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Evidence of neuromuscular junction remodelling during periods of prolonged muscle inactivity in amphibians

D. Ge,1 P.G. Noakes1,2 and N.A. Lavidis,1 1School of Biomedical Sciences, The University of Queensland, St Lucia, QLD 4072, Australia and 2Queensland Brain Institute, The University of Queensland, St, Lucia, QLD 4072, Australia.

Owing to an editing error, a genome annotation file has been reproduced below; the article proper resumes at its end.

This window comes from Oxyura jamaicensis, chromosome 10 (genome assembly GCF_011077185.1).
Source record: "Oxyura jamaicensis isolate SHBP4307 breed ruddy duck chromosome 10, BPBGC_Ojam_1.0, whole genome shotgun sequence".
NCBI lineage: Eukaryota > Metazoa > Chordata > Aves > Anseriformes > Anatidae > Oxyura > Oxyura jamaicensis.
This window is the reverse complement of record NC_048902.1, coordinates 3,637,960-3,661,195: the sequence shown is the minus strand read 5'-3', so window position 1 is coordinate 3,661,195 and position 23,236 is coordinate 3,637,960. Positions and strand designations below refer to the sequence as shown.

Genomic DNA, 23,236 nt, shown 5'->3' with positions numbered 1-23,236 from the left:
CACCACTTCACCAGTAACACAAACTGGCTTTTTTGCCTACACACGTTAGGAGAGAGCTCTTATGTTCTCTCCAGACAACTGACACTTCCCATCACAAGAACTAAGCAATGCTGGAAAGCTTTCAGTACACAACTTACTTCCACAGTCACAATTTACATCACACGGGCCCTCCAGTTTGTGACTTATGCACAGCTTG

At mammalian neuromuscular junctions (NMJs), prolonged inactivity leads to severe degeneration, however amphibian NMJs do not show such severe degeneration even though they can remain inactive for many years of drought imposed inactivity. We have previously reported on the extent of functional inhibition in neurotransmission imposed during the dry season, along with the possible involvement of dynorphin-A. In the present study, we compared NMJ morphology of Bufo marinus obtained from the wild during the wet (January to April) and dry (August to November) southern hemisphere seasons. Iliofibularis muscles were isolated, and prepared for immuno-staining with anti-SV2, a monoclonal antibody that labels synaptic vesicle glycoprotein SV2. These muscles were also stained for the location of post-synaptic acetylcholine receptors (AChRs) using Alexa555 conjugated α-bungarotoxin. Confocal microscopy and 3D reconstruction were then used to examine and compare the pre- and post-synaptic morphology of Bufo marinus NMJs from the dry (inactive) and wet (active) seasons. During the dry season, NMJs with large nerve terminals revealed a greater number of branches and increased fragmentation, while medium nerve terminals had fewer branches, when compared to NMJs from the wet season. Further, we observed a lower pre- and post-synaptic apposition (i.e. SV2-AChR overlap) at large NMJs during the dry season, compared to the wet season. Together these observations show that during periods of relative NMJ inactivity (dry season), there exists some NMJ remodelling.